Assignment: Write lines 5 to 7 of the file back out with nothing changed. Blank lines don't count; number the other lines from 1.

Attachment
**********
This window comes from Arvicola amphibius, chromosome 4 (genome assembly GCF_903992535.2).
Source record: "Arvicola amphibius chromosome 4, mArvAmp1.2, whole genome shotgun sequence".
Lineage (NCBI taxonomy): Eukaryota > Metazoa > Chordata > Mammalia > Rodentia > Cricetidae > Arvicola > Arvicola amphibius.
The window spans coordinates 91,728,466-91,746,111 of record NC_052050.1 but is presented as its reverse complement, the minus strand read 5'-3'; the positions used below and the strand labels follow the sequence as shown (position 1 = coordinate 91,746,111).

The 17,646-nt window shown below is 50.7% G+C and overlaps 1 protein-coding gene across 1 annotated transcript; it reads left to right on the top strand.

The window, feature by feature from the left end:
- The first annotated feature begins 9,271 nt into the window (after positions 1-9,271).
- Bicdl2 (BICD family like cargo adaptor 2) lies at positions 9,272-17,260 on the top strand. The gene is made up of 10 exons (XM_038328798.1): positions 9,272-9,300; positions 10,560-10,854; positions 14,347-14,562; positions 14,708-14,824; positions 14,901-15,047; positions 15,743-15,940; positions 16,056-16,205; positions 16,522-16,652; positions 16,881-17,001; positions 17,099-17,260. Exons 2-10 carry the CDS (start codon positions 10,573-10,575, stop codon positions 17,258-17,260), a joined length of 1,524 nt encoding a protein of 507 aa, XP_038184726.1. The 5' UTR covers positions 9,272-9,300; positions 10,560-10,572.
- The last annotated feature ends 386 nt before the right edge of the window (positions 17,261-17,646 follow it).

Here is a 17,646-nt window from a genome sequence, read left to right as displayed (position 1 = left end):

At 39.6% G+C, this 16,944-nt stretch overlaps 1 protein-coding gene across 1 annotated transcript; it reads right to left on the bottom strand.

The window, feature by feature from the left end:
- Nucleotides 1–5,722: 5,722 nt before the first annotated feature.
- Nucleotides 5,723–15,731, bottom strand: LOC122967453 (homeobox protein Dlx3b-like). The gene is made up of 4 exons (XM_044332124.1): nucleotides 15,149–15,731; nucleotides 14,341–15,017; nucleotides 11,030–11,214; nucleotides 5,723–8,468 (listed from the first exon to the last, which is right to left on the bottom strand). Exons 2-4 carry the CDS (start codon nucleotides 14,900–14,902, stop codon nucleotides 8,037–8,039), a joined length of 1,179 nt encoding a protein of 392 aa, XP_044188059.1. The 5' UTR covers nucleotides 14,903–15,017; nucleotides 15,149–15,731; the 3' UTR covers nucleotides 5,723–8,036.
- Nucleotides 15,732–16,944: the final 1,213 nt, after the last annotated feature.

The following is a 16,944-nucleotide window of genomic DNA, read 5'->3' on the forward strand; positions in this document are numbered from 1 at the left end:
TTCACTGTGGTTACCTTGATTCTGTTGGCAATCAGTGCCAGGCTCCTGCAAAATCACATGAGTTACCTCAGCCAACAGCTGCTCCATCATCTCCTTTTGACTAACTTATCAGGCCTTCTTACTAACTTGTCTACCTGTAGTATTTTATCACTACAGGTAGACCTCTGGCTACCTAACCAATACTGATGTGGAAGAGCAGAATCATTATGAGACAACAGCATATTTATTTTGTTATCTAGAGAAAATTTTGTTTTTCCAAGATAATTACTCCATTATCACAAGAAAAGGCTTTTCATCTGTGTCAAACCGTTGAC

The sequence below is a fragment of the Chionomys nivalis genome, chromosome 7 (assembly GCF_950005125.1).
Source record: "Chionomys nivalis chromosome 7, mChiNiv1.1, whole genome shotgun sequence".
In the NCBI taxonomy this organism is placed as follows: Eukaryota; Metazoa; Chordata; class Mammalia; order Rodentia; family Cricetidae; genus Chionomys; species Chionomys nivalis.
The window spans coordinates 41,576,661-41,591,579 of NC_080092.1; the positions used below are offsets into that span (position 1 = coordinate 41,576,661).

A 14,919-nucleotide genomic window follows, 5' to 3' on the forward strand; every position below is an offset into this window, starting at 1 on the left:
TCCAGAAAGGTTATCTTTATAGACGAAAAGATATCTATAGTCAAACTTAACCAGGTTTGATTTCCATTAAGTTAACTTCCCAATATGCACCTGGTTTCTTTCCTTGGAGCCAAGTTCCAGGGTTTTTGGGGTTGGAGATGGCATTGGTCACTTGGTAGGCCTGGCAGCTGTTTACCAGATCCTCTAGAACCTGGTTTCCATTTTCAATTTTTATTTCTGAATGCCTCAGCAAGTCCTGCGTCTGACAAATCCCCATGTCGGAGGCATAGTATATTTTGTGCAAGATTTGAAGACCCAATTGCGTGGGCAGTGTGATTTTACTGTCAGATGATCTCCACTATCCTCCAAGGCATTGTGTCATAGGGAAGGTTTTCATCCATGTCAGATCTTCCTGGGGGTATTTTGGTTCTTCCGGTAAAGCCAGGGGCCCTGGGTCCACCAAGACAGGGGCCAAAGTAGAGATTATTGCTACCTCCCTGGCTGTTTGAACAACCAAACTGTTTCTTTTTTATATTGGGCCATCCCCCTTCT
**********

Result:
The 17,646-nt window shown below is 50.7% G+C and overlaps 1 protein-coding gene across 1 annotated transcript; it reads left to right on the top strand.

The window, feature by feature from the left end:
- The first annotated feature begins 9,271 nt into the window (after positions 1-9,271).